Another observation worth mentioning is the alternating of focus on various solutions during the project. In trying to create a new concept for simulating CPR, the student has focused on recreating two main aspects: creating a realistic compression mechanism and simulating the breaking of the patient's ribs. When inspecting Figures 8 and 9 simultaneously, it is apparent that the focus of the project is not linear – rather a continuous effort along parallel “threads”. The concepts are alternating between breaking ribs and compression mechanisms, as shown in Figure 8 –sometimes at the same time and sometimes individually. This observation is helpful to show various concepts that designers consider (and test) during a project.
The aim of the presented research tool is to enable researchers with more data on engineering design cases. This is useful for getting empirical data in the first place, but also for giving multiple researchers the ability to research the same projects, hopefully also leading to increased quality of engineering design research. The capture of more than 800 prototypes has shown that this research tool may be an asset for engineering design researchers wanting to study output from design activity.
Digital capturing of prototypes enables two approaches for enriching case studies of a given early-stage engineering design project. The first approach is to use the captured prototypes (exemplified through multi-view images) for a qualitative assessment of the projects, which can provide new insights and understanding on various aspects like design decisions, tradeoffs, and specifications, for example, when coupled with interviews. The second approach is to analyze the metadata provided by the system to give understanding into prototyping patterns in the projects, which, for example, can be used as proxies for project progression. This article has demonstrated both these approaches with examples from real-world projects. As the capture system enables continuous capture of physical prototypes, it provides a countermeasure related to retrospective engineering design case study techniques, such as interviews or protocol studies.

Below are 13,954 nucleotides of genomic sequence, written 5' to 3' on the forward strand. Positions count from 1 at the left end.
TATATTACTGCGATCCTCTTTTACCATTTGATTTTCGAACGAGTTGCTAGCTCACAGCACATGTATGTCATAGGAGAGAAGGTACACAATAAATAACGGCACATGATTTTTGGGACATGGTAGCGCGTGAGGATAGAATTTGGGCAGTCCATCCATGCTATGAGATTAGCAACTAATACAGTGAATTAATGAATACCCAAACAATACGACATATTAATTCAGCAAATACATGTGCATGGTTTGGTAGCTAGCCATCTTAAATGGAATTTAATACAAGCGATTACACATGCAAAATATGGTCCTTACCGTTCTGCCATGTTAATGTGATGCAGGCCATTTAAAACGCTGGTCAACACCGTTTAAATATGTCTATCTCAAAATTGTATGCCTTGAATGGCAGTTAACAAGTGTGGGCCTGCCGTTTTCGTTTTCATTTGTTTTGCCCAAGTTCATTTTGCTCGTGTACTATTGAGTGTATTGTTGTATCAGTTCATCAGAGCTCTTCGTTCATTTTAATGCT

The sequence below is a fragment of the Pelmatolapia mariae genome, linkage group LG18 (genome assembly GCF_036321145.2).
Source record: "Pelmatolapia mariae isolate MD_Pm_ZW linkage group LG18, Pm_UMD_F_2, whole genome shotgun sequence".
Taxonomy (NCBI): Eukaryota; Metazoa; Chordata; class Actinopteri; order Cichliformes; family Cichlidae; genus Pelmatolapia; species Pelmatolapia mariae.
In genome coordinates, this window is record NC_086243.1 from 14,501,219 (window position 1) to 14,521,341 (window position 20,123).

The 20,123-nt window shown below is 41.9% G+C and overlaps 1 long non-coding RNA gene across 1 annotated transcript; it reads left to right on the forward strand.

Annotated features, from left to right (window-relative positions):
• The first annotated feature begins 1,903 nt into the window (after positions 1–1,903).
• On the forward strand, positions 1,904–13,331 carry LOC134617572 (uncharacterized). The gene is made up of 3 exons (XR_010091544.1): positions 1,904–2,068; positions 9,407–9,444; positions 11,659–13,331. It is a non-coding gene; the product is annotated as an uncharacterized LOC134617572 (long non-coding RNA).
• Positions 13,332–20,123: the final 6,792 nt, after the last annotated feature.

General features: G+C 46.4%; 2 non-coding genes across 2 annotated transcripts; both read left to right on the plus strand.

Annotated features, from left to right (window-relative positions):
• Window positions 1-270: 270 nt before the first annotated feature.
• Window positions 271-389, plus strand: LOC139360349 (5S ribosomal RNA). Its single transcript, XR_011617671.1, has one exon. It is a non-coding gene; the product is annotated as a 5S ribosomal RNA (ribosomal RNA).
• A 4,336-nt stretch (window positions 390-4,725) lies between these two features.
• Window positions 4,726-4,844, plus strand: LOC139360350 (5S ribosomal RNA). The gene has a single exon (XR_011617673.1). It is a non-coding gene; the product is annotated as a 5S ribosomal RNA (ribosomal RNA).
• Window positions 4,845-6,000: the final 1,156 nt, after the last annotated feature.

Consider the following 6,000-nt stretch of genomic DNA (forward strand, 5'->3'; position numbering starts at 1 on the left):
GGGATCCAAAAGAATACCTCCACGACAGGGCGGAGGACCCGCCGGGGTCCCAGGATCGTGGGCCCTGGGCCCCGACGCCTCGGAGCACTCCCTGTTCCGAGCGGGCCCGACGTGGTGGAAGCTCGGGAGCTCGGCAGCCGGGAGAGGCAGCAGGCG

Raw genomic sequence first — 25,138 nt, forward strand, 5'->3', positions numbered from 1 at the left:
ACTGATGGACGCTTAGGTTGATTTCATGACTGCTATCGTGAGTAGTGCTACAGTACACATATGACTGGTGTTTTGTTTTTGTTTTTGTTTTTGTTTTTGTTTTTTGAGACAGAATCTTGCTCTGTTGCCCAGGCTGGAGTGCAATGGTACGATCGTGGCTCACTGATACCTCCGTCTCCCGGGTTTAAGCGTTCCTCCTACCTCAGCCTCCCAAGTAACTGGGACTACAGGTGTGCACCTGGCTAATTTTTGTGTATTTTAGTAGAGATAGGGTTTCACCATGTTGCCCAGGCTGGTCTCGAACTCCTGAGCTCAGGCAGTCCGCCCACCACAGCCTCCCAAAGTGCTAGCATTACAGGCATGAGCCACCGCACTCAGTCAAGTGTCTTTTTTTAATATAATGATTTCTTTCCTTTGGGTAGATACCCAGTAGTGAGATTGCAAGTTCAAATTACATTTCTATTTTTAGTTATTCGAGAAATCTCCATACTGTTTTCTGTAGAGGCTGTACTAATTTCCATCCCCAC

This article argues that there are four dimensions that are especially important to capture when using the data for engineering design research: the physical properties of the prototype (especially the shape, appearance, and materials of the prototypes), as well as information about why, when, and by whom the prototype was made. As discussed earlier, there are benefits to capturing more information than what is stated above, but the four said dimensions are considered especially important. It is possible to argue that there are types of prototypes that are more important to capture than others, yet capturing pre-defined and pre-labeled categories would go against the aim of the proposed system – namely to provide a quantifiable (and therefore more objective) capture of physical prototypes.